|Project by Bob Collins||posted 1800 days ago||2057 views||1 time favorited||11 comments|
My first attempt using Dick Steuss’s bowlsaw was a great experience for me. I had prepared my 6 1/2” blank in anticipation of the bowlsaw arriving, the easy to follow instructions of his web site www.bowlsaw.com was
enough to get me started. After rounding the blank I shaped the outside of the bigger bowl but unlike
the instructions instead of drilling the hole for the chuck I left the sacrifice wood (correct me if I got the name
wrong) see 2nd Pic. I then turned the blank around, securing it in the chuck and commenced to cut the grove with a parting tool (about 1/2” wide) to the required depth, finishing this with a flat 1/2” skew, then shaped the bottom of the smaller bowl leaving the grip piece for the chuck. 3rd Pic.
A few days later the bowlsaw arrived and it was straight to the shed. Turning the lathe speed down to the lowest revs possible (mine was about 500rpm), I checked to make sure the bowlsaw fitted in the grove, needed a slight widening, making sure the saw is at the bottom of the grove I hand turned the bowl to make the initial contact with the wood, moving bowl back and forth to start a small cut. Then resting the bowlsaw on the toolrest, holding firmly with the right hand I turned on the lathe, now holding the saw with both hands started the contact and slowly started the cut. Slowly but surely the saw completed the cut leaving a small contact piece of wood holding both bowls together. After turning off the lathe the bowls were seperated by a slight tap with the rubber mallet and for the first time I have two bowls from the one blank with minimum waste of wood. Big bowl back on the chuck for final clean up and then the small bowl was hollowed out. I think there would have been a possible third bowl but would have been quite small.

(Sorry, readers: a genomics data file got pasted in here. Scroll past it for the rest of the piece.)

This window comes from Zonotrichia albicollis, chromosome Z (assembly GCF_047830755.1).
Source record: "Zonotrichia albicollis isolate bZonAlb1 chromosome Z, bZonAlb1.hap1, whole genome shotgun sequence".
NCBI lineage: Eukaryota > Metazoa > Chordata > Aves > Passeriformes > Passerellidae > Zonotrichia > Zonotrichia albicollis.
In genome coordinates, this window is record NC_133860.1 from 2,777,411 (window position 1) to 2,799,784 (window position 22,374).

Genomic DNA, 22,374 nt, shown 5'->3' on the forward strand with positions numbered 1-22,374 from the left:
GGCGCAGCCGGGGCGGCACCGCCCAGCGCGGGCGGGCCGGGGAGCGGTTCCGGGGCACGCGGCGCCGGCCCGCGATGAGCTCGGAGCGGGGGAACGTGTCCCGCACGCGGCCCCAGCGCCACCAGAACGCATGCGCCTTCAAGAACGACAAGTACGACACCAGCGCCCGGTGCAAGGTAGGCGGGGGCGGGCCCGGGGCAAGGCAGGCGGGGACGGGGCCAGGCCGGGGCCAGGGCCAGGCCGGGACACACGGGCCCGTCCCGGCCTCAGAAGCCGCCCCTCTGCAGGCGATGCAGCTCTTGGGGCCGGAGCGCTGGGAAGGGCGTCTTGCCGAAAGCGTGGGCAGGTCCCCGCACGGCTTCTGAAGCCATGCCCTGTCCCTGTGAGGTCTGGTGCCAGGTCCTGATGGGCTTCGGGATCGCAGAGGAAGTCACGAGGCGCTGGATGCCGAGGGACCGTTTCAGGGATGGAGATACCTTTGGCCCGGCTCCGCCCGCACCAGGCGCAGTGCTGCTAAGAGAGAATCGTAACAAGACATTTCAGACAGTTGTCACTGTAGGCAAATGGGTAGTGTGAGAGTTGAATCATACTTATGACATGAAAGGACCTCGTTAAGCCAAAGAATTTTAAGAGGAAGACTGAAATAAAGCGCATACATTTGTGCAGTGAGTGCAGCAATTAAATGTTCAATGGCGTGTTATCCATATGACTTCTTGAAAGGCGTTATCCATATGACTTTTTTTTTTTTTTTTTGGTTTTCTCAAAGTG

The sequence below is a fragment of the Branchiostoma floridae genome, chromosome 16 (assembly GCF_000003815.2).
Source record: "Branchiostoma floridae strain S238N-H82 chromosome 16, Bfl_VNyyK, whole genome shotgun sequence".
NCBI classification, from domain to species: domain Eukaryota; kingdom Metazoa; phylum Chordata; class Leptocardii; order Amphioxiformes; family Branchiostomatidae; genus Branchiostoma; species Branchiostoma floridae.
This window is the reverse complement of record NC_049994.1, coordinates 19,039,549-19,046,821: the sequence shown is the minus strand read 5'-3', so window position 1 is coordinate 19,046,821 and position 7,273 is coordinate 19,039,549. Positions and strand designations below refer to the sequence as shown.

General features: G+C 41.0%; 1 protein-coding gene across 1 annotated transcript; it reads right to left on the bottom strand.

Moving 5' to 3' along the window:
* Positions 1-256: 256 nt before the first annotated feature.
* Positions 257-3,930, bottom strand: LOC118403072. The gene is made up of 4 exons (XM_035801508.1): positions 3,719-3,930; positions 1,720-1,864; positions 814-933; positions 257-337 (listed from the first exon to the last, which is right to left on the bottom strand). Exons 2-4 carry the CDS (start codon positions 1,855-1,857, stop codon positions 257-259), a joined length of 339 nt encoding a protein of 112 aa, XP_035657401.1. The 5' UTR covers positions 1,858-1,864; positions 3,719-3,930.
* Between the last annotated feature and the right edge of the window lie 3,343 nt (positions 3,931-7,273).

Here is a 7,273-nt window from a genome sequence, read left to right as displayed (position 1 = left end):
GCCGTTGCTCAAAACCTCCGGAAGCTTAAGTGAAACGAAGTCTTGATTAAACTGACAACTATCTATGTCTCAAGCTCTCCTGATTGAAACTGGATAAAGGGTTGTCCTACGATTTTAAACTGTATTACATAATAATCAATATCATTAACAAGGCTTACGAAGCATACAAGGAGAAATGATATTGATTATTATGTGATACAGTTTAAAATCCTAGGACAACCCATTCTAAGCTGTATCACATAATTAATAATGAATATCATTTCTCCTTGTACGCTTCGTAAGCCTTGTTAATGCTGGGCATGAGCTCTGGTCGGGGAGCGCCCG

The smaller bowl is about 4 1/2” diam. and I made a fitted lid and finial for this . This is great tool for the hobby turner, I have found it safe and nothing to be frightened off although I must admit I was a bit edgy when turning on the lathe while holding one handed. I would recommend this to any wood turner, not only is it a easy tool to use but the wood saved pays for itself. Glad to answer any questions about it.
-- Bob C, Australia. I love sharing as long as it is not my tools